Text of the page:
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Guide to second charge mortgages

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Consult our handy guide to find out what a second charge is and the circumstances in which it might make sense for you to choose this option for raising extra cash
Guide to second charge mortgages

What is a second charge mortgage?

A second charge mortgage is a loan borrowed against your home, on top of your existing mortgage. A mortgage is the ‘first charge’ against your home. As the loan is secured against your property, you need to have sufficient equity in your home to support the loan.

If you were ever to default on your repayments and have your home repossessed and sold, the ‘first charge’ mortgage lender would get their money back first, and the ‘second charge’ lender would be paid back after the mortgage and potentially other secured loans have been repaid. As the second lender is taking a higher risk, second charge loans are charged at higher interest rates than mortgages (first charge loans). But they are cheaper than unsecured personal loans. So it is obvious why you might choose a second charge over a personal bank loan. But why would you consider a second charge loan, rather than simply remortgaging and borrowing more on your first charge loan?

Second charge loan v remortgage

Here are some examples of cases where a second charge loan might make more sense than a remortgage:

1.You are paying a very low mortgage rate.

Thousands of mortgage borrowers in the UK are on very low lifetime tracker mortgages taken out pre-2008, paying less than 2%. If you are on one of these deals and you want to borrow, say £50,000 extra, your mortgage lender may offer you the extra cash but insist that you remortgage the whole deal onto a higher interest rate.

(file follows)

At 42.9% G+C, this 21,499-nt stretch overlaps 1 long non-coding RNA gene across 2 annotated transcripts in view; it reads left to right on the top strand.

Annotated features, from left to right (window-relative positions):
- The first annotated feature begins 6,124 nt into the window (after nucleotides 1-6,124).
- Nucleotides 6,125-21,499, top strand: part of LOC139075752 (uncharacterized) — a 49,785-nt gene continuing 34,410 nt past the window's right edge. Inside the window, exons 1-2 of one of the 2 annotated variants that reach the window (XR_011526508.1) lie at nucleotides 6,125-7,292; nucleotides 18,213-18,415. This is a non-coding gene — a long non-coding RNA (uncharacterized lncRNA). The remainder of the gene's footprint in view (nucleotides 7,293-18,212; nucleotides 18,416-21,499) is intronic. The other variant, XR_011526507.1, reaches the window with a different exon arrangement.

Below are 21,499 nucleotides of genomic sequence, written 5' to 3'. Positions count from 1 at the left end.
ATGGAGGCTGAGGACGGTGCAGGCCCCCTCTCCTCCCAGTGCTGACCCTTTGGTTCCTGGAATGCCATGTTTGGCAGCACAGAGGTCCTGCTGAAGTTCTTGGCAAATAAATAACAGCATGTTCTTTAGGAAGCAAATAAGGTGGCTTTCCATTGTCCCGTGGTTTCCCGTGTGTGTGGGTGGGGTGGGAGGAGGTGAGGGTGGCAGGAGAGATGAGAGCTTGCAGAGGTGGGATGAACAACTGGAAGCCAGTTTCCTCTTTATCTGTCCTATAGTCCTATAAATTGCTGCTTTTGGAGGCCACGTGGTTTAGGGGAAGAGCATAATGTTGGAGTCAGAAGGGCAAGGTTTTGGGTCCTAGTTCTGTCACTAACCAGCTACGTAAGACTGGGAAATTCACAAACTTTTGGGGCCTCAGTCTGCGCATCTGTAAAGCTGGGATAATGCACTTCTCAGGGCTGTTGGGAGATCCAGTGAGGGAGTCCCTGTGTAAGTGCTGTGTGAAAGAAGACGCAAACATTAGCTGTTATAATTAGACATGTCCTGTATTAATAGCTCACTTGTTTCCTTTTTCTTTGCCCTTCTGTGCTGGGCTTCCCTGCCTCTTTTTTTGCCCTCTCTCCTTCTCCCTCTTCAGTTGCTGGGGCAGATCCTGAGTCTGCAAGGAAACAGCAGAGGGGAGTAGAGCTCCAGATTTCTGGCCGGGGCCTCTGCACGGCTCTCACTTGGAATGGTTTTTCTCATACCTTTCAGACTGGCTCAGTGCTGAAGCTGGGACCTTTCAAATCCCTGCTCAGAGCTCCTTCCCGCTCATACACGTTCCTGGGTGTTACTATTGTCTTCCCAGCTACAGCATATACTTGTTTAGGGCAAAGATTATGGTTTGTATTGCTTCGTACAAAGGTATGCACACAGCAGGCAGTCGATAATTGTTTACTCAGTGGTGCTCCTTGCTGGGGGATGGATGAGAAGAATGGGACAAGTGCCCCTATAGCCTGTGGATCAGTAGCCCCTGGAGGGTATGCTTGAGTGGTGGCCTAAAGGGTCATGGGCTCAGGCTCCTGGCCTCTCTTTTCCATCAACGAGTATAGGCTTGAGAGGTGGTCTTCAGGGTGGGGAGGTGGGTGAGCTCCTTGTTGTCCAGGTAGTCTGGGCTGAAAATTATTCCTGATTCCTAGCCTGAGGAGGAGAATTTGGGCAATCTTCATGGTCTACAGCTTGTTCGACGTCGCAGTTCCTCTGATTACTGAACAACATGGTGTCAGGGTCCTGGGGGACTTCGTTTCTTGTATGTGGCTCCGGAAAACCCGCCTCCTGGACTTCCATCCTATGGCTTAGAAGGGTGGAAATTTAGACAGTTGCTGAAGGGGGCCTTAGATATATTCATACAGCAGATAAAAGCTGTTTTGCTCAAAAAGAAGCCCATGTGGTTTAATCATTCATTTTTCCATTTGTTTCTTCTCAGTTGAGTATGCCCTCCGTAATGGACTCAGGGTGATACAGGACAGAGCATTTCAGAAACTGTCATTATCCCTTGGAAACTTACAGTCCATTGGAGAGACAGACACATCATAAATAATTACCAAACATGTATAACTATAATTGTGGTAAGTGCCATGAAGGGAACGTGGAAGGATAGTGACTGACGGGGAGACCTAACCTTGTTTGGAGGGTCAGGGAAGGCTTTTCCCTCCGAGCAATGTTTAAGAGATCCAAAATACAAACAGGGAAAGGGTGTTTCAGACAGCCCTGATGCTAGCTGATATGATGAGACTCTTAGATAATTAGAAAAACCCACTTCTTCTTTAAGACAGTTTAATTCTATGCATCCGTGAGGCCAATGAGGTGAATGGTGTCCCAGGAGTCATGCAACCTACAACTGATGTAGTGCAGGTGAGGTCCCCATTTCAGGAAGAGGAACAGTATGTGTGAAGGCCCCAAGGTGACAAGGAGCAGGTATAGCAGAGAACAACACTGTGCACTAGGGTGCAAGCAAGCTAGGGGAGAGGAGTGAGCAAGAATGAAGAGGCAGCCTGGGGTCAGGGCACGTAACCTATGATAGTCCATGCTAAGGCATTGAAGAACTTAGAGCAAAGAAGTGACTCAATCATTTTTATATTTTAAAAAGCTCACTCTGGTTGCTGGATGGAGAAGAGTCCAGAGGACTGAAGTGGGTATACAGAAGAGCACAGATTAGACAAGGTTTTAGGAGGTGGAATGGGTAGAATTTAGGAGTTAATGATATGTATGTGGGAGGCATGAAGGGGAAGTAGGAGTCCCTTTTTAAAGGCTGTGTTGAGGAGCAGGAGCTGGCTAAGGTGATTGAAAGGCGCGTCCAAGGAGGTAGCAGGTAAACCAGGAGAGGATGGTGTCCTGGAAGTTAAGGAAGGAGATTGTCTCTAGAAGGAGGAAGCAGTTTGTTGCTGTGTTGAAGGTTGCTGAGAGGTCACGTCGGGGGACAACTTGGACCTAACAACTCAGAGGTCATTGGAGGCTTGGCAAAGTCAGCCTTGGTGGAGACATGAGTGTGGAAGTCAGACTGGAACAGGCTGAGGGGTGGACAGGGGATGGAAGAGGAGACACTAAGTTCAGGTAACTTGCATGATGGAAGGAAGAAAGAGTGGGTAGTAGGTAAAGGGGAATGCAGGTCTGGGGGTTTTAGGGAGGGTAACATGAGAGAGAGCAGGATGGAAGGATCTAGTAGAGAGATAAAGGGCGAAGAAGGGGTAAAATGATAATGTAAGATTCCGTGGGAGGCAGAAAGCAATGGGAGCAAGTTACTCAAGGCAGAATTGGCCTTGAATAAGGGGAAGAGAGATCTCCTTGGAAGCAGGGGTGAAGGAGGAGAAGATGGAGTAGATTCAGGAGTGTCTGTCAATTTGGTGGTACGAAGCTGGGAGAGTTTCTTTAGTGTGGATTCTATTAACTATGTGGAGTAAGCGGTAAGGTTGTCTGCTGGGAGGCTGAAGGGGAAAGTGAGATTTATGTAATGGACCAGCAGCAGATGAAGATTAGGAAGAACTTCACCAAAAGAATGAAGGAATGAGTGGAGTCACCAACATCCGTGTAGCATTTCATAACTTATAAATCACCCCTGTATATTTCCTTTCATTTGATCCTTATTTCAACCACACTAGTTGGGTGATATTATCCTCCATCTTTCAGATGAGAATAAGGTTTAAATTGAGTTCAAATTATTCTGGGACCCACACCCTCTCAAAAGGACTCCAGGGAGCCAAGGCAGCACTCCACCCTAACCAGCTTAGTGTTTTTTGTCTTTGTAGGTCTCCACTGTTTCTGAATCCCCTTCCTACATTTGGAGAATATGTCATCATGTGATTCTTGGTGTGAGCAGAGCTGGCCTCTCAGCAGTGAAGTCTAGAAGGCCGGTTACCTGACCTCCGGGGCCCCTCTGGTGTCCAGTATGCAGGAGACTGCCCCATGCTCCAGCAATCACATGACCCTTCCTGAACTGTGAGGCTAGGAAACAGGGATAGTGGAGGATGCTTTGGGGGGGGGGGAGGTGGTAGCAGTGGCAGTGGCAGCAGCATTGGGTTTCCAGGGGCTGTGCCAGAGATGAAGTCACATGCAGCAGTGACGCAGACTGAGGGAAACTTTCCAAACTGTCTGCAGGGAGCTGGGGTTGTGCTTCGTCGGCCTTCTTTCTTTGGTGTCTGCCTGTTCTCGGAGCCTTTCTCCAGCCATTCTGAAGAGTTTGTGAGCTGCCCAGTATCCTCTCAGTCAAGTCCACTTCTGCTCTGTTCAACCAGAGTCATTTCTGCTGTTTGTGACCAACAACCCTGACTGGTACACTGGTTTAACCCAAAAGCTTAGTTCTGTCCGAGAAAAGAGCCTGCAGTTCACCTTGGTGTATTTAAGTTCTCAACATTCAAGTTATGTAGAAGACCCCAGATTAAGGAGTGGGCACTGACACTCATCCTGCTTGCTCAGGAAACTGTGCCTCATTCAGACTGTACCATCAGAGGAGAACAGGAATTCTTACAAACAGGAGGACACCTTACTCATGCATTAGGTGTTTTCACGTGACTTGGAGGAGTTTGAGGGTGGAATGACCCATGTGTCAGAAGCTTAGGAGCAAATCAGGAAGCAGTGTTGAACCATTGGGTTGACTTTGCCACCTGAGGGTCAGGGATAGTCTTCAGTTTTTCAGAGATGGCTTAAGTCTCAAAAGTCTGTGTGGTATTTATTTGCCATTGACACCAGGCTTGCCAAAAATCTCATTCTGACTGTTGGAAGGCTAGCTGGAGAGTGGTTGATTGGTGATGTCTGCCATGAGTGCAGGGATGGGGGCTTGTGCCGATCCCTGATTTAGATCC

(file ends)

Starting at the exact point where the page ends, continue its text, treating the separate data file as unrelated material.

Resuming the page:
In this instance, it may well make sense to keep your existing borrowing at the lower rate guaranteed for the life of your mortgage, and just borrow the extra £50,000 as a second charge at a higher rate.

2. You are locked into a fixed rate mortgage

The vast majority of mortgages taken out in the last five years have been fixed rate deals. Fixed rates generally come with Early Repayment Charges (ERCs), which kick in if you leave your deal or remortgage before the end of your agreed term.

If you want to borrow the extra £50,000 in our example and your lender is not prepared to lend it to you, another lender might be willing. However, if ERCs apply to your fixed rate, your existing lender could charge you thousands of pounds to leave. So rather than remortgaging to a new lender, it could make more sense to simply opt for a second charge loan at a higher rate of interest, and leave the bulk of your borrowing on the fixed rate.

3. You need to borrow money for a business venture

Most mainstream mortgage lenders won’t allow you to borrow money secured against your home for particular reasons. If you want to use the funds to carry out home improvements, cover school fees or pay for IVF, fine. If you want to invest in a business, you may well find that your lender won’t advance the necessary funds via a remortgage.

A second charge lender may take a more flexible view.

4. You need a quick turnaround.

It can take a number of weeks to organise a remortgage. If you require extra finance in  a hurry, going for a second charge might be the quickest option available to you.


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